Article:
Presentation on theme: "The Green Crab - Invader of our Coastal Systems THE GREEN CRAB (Carcinus maenas) An aquatic invader."— Presentation transcript:
The Green Crab - Invader of our Coastal Systems
THE GREEN CRAB (Carcinus maenas) An aquatic invader
The green crab invaded the coast of North America more than a century ago (probably during the 1850s). By the 1950s, it had colonized the waters of New Brunswick. It is likely that it invaded British Columbia in 1998 through warm tidal currents due to El Niño.
The green crab preys on native crabs, clams, oysters, and mussels and occupies their habitat. It also eats the same food as crabs, lobster, and many seabirds. A single green crab can eat 40 clams in a day. Green crab are thought to be a serious threat to eelgrass (Zostera) beds. (Based on research undertaken by the Biology Department at St. Francis Xavier University by Dr. Garbary and Dr. Williams.)
This is how Green Crab can affect the environment
Green Crab numbers can explode so that they eat everything There are no natural predators to control their numbers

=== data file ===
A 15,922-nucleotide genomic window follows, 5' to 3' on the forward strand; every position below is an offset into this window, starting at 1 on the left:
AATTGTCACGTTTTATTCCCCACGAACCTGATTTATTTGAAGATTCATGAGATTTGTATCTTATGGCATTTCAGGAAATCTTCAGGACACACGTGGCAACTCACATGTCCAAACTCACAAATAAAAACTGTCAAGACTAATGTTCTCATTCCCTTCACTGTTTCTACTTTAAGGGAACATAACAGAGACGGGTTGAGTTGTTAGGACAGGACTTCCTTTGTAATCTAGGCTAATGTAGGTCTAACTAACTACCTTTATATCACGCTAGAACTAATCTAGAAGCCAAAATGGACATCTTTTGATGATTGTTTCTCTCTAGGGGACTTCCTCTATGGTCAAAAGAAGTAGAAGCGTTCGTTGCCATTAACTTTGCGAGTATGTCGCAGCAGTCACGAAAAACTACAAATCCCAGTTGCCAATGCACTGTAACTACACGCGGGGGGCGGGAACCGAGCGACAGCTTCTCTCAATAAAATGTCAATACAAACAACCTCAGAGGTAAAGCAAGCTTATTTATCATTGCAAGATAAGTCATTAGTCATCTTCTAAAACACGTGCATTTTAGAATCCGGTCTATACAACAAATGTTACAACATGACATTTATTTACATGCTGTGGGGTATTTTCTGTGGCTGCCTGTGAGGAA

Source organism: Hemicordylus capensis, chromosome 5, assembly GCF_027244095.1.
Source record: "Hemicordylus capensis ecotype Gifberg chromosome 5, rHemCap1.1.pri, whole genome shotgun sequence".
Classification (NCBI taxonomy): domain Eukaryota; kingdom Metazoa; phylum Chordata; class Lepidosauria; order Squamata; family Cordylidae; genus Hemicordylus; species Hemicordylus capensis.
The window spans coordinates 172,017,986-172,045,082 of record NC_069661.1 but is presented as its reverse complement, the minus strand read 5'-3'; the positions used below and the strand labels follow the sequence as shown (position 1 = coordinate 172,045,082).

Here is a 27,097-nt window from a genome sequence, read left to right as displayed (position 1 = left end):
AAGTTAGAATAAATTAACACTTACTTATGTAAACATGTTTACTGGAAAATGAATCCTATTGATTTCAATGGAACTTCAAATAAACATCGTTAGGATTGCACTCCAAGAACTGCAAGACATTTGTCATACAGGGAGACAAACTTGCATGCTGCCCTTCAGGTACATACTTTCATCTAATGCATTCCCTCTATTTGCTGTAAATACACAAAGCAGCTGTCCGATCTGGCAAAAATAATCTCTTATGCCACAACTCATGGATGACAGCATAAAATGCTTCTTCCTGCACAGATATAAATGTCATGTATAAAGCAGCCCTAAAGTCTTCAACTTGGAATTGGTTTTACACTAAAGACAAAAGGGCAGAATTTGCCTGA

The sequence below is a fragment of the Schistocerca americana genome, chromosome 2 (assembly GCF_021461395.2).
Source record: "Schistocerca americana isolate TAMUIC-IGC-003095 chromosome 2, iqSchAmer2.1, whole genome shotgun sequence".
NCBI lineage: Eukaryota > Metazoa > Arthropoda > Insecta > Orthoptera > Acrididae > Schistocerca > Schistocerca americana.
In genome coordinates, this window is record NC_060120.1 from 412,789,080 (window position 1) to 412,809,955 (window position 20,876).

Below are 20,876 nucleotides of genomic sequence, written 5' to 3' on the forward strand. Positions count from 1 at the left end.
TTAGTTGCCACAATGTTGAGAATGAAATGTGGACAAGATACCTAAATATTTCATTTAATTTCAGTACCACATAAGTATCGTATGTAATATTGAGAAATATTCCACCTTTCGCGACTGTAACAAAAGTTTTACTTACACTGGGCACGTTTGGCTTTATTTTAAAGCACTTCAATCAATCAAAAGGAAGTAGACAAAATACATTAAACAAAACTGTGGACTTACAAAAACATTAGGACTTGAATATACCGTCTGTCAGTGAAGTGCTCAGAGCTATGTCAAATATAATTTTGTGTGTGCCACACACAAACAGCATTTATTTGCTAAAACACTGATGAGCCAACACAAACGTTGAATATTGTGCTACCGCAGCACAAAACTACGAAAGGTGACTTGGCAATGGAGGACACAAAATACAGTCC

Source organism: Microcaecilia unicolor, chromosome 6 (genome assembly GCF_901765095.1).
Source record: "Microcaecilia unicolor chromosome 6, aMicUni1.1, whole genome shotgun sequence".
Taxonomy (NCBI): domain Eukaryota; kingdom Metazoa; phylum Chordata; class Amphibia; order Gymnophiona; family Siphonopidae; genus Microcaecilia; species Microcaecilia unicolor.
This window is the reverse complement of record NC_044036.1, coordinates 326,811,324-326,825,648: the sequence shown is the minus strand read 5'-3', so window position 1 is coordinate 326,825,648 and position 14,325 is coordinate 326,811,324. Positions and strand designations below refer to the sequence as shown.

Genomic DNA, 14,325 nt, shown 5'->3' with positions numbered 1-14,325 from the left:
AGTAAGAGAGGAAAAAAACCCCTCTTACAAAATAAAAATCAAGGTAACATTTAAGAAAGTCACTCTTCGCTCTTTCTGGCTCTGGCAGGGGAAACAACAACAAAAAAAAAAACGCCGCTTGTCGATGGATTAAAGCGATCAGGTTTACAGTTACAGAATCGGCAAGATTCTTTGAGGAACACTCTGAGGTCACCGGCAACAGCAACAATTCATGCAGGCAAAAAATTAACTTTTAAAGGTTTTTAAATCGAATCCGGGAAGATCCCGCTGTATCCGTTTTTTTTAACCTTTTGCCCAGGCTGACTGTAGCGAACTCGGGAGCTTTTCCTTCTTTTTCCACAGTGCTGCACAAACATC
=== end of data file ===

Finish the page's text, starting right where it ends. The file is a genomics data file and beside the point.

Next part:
What Can You Do? Before trailering your boat: - Wash boat, anchor, trailer and other equipment with fresh water and/or spray with undiluted vinegar. - Remove any plants or animals. - Drain water from your boat motor, bilge, and wells. Let equipment dry completely, if possible. For larger vessels: - Use anti-fouling paint to reduce settlement of organisms on the hull. - Don't take on or release ballast water in port, near aquaculture facilities, or at night.
What Can You Do? Never release live bait, aquarium fish, crayfish, or plants into the water. Clean clams or other shellfish in the water where they were collected. Move them with a minimum amount of water. Learn to identify invasive species in your area and report any sightings.
Ocean Food Web
For Additional Information Contact: Ray MacIsaac Oceans and Habitat Division Fisheries and Oceans Canada Charlottetown, P.E.I. C1A 7M8 phone: (902) cell: (902) Or any DFO office in your area